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Traditional herbal medicine is safe and natural? Nope, it may be toxic

Posted February 8, 2017

Just because herbal medicine seems to be natural people should not consider it safe. Image credit: AlejandroLinaresGarcia via Wikimedia, CC BY-SA 3.0

There is a common misconception that everything coming from nature must be good for our health. And surely a lot of times it is pretty accurate, but without proper scientific research one should not expect every single herb to be beneficial. This simple truth has proven once more by the University of Adelaide researchers.

People usually think that if something comes from nature and has been used by people for hundreds of years, it does not need further scientific evidence about its effectiveness. Their argument is quite simple – if a treatment or home remedy survived the test of time, it cannot be harmful in any way. However, this new study says ancient medicine may not be that innocent – scientists found that there are toxic chemicals from animals and plants, as well as heavy metals and pesticides in some traditional remedies. Furthermore, scientists say that despite the lack of reports of side effects, these herbal preparations can cause significant damage to one’s health – even kidney failures, to be exact.

These results are quite alarming. Although advancements of modern medicine are undeniable, many people choose to use some traditional herbal preparations alongside approved treatment. And these people usually do not inform their doctor about such choice, because they consider these preparations not to be medicine. For many of them, it is just something that may or may not help, but certainly cannot hurt. This is a big problem, because herbal medicine can interact badly with conventional treatment or even with other herbal medicine. Therefore, taking herbal medicine without talking to a doctor is a bad idea, especially because this sector is poorly regulated.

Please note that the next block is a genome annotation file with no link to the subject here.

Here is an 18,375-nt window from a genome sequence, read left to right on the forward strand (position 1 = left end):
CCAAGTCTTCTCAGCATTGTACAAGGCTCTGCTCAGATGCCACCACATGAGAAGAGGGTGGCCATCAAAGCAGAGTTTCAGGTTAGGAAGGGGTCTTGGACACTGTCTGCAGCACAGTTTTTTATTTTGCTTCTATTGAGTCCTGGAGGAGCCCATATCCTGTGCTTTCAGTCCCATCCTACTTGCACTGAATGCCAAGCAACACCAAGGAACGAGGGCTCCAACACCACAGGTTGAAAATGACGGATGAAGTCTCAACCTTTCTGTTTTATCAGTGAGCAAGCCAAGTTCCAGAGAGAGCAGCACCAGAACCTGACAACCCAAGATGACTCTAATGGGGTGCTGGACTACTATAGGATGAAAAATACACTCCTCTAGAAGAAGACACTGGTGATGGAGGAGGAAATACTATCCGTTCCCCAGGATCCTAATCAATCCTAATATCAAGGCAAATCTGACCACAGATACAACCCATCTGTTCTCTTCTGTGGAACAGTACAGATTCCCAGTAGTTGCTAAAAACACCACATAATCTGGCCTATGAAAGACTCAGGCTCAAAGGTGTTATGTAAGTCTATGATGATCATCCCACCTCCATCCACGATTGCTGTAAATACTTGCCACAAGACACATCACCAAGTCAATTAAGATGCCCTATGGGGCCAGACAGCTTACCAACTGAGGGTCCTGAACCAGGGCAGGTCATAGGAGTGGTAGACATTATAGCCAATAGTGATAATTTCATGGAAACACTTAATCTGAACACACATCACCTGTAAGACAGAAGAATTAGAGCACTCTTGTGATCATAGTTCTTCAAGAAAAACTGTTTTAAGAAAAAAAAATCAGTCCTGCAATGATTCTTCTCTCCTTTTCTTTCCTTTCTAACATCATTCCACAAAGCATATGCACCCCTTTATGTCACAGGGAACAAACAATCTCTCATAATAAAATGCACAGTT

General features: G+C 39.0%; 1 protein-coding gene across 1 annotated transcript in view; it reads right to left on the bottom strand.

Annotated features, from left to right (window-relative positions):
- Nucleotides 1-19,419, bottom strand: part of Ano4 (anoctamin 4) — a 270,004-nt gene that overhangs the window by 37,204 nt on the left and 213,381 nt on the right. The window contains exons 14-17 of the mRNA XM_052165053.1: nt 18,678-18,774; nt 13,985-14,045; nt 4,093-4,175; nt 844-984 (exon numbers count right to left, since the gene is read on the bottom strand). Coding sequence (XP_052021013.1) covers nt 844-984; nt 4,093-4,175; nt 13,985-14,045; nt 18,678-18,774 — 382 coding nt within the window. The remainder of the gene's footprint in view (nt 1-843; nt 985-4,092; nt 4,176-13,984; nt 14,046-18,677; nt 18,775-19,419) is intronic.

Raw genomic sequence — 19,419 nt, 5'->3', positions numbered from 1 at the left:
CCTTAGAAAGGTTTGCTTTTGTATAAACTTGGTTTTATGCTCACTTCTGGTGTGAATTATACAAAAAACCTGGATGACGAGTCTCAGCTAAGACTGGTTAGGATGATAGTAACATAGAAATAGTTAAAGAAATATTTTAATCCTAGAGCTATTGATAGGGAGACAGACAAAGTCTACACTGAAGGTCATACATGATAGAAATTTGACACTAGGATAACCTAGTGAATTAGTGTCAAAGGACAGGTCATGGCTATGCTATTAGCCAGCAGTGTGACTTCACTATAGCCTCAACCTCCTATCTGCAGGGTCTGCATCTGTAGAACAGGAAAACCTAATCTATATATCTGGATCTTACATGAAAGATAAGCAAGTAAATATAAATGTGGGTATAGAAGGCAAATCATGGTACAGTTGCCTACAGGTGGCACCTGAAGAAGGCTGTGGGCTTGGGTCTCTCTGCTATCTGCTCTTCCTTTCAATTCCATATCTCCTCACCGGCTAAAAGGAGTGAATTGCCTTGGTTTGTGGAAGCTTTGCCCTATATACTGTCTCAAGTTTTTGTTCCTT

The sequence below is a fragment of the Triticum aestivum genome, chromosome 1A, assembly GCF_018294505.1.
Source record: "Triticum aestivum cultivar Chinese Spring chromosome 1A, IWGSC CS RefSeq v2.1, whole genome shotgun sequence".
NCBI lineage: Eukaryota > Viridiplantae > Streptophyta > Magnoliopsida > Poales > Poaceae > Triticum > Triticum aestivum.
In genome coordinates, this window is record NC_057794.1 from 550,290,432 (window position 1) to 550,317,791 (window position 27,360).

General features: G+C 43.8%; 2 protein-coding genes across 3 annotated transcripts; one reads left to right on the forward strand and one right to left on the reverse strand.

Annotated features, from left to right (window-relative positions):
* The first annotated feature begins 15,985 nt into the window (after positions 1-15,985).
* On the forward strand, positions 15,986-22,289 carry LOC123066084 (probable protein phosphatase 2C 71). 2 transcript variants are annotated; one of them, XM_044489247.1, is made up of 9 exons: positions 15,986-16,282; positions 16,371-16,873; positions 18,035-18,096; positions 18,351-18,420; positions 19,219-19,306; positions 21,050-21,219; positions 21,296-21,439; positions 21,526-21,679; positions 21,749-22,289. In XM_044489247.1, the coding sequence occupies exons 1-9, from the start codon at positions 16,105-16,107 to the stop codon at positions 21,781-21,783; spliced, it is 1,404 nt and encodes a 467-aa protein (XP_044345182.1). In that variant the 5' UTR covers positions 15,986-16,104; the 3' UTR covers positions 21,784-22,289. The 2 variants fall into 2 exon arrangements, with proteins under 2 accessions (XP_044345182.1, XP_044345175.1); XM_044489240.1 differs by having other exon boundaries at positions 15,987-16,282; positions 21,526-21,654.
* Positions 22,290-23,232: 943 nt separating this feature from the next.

Scientists say that herbal medicine is often poorly described too. Dr Ian Musgrave, co-author of the study, explained: “In some cases ingredients are either not listed or their concentrations are recorded inaccurately on websites or labels. In other cases a botanical species may be replaced with another if it is difficult to source or too expensive. The replacement species may be potentially toxic”. Furthermore, some manufacturers may be fooling their customers, by putting some actual conventional medicine into their products, to increase their effectiveness.

So are there any solutions to this problem. Scientists are pointing fingers are legislature – policy makers should make steps towards better regulation of the sector. However, people themselves should refuse to be pushed around in marketing schemes – just because someone was using it for ages, it does not mean it is safe.


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